Peace and Meditation as we wait………
I choose this image to sum up my feeling about the Year 2020:
A Word from My Inner Monet
What am I looking forward to for 2021?
Well, my brain tumor decided to return with a vengeance at the end of 2020, leaving me partially blind and with an uncertain future.
My Hopes? To maintain the stability of the sight that I have and retire on disability. Technically I am legally blind and cannot continue my work. But I can see well enough to continue with my photography. And there is a slim chance of visual improvement.
Right now I am waiting….Patience. As my surgeons try to decide if more surgery will help……
Hopefully Next Year will be better!
So I am going to go ahead and make plans for 2021, including photographic plans:
+Of course, continuing my own Blog
+Working with Pre-194’s cameras for My Inner Monet
+Continuing with the Frugal Film Project
+Continuing the Thursday Doors
+Continuing the Inspired By Series
+Adding more Pinhole work, consistent with My Inner Monet…..
+Occasionally entering contests; although not a high priority.
So I am Looking Forward to a Happy, Healthy and Productive 2021
My Submission for the Light, Space & Time 2021 Women’s Competition:
Still time to enter if you like……..
I did most of my shooting over the weekend at the Rocky Mountain Arsenal. I was using Lomo Purple, and now it’s on it’s way to Old School Photo Labs
We’ll see how the images turn out!
I have to admit that I was disappointed with early my 35 mm E100 results. I felt that the film was cold and realized that it was based on the old E100G, a film I only used with a warming filter. My favorite of the old Kodak E-6 films was E100GX, the warm toned film. I used it extensively in Patagonia and mourned its loss. You can also check out our first Patagonia Calendar.
But I digress. Let’s get back to the purpose of this study: Kodak E100 versus Fuji Velvia 50. After my E100 doubts I happened upon this old Velvia 50 image of Boreas Pass and thought about a comparative test:
So I set up my two Mamiya 6X7’s for the test. There was one difference: The Velvia 50 camera had a 43 mm lens and the E100 camera had a 50 mm lens. We can debate if that makes a difference, but for Showdown Part II, I’ll be using matching camera set ups. So hold your argument for later.
Here are the side-by-sides: Think about which is which and I’ll tell you at the end.
Details regarding what I learned from this Owl are discussed in my next posting…………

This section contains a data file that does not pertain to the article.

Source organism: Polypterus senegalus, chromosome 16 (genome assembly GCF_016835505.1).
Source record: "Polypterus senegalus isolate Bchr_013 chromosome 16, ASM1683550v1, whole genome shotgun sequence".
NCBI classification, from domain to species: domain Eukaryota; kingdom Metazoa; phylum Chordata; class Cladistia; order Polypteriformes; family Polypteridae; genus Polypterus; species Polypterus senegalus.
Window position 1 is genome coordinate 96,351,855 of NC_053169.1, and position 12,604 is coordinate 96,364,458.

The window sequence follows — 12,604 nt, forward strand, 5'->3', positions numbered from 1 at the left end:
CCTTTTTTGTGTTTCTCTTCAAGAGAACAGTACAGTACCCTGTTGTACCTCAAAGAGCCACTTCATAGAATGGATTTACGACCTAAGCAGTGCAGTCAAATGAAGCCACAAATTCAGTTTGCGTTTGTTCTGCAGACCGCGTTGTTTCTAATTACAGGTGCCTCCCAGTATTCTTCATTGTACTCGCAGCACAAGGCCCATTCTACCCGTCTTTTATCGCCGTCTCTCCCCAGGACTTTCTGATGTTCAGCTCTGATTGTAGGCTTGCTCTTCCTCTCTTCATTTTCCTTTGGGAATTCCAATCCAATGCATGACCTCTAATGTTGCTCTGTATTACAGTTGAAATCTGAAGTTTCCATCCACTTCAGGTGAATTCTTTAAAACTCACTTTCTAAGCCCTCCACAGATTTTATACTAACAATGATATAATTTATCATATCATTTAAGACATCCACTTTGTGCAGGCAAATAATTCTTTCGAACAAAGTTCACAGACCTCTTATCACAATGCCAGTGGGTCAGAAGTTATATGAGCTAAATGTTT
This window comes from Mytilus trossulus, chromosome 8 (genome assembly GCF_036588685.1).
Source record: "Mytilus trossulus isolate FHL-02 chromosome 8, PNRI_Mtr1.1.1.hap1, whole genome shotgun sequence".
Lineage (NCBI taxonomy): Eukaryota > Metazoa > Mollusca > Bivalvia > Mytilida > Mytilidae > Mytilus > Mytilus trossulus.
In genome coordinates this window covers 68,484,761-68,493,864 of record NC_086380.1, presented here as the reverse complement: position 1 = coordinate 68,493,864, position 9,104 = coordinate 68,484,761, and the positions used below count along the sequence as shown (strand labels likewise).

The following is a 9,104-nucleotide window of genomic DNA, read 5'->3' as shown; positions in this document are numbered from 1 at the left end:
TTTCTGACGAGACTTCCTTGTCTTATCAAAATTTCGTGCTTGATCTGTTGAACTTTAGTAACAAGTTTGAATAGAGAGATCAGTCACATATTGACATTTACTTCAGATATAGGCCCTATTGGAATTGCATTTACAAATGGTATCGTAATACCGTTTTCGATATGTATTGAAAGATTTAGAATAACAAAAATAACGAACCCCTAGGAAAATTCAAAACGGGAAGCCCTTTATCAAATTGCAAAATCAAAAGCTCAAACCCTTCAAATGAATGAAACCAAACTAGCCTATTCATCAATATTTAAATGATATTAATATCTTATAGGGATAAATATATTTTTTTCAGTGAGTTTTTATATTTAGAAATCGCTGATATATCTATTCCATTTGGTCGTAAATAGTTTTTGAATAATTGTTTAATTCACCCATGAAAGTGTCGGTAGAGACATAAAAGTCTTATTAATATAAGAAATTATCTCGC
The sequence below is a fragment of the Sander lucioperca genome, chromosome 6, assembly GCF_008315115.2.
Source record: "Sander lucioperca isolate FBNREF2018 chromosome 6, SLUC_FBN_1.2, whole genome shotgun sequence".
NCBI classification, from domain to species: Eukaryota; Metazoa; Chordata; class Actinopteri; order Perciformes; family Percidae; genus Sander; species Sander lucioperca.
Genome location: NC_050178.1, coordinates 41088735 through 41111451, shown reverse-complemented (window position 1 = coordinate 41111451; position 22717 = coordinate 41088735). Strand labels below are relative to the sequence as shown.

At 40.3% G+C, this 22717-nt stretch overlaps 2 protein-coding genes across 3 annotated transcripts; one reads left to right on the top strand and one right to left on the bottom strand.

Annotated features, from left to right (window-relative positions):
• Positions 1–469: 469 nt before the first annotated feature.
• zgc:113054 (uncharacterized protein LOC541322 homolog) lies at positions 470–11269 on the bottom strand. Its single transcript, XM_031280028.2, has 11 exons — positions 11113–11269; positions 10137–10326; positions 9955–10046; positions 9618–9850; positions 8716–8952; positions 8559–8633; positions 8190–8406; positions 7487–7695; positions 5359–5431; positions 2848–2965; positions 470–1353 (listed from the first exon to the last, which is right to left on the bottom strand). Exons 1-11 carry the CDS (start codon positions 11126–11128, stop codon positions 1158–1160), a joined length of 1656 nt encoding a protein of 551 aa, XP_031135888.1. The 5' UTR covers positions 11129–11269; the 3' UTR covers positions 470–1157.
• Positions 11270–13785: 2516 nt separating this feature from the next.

In all cases the top image is Kodak E100 and the bottom image is Fuji Velvia 50. There were no adjustments made to color balance. You may note that the Velvia 50 images are more color saturated and have some purple or pink in the sky. The E100 is less saturated and has a colder sky. Now it’s up to you. Which do you prefer? Keep in mind that this is an overcast sky. So I’ll add one more pair. I wanted to capture my purple house, but in the morning the house was too dark. But you can see that with a clear sky the Velvia 50 (bottom image) has the saturated blue sky:
The snow is still holding that purple cast in the Velvia 50 image. E100 has a truer presentation of the snow. Comments, perspectives appreciated.
Next, we’ll take a look at my Garden Flowers using my Mamiya 645’s both with 80 mm macro lenses.. Since I have something blooming all summer, I’m shooting two rolls of each film throughout my gardening season, and I’ll post as I go……..
A quote from Linda Ronstadt:
“You do it for the work. If you are doing it for the prizes, you are in big trouble”
and a Quote from Cole Thompson:
“In the past I’ve considered those accolades as the evidence of my success, but I now think differently. My success is no longer measured by the length of my resume, but rather by how I feel about the art that I create. While I do enjoy exhibiting, seeing my work published and meeting people who appreciate my art, this is an extra benefit of creating, but not success itself.”
I’ve been through this thought process before. But this time a different twist. Now showing will be going dark for a while. I haven’t deleted it. Just hidden. As I mentioned before, I always get the sam level of award. They know I’m good enough to deserve some attention, but my personal style and personal vision are obviously NOT in vogue right now. So do I stick with what I enjoy or literally ‘shoot for the hip and trendy’?
My husband recently found an interesting blog post on this very subject by Ellen Borggreve. From “Photography is not a Competition”:
“Even though there are photographic competitions, photography itself and art in general is not a competition. In the creative process there is no finish line, no competitors, no comparison. All creative endeavours are in their essence subjective, personal and incomparable. Yet the modern digital reality has created this sense of urgency and competition which I feel is hugely detrimental to art.”
Honestly I wouldn’t know how to shoot for the ‘hip and trendy’ because I do photography to make myself happy. As Comfort and a personal creative outlet. I find online activities like the recent #camerachallenge add some spice and allow me to interact with more like-minded photographers. I will be keeping my Publications Page, because that actually does matter.
If I enter a contest I will still post the results here. But no more “Now Showing” because I don’t want THAT to be my focus……..And what people on Twitter, Instagram, Blogspot or WordPress find interesting, may not be what’s interesting TO ME.
Sacred Datura from my Garden; Kodak T-MAX 400; cropped from a Mamiya 645 frame with 80 mm Macro Lens.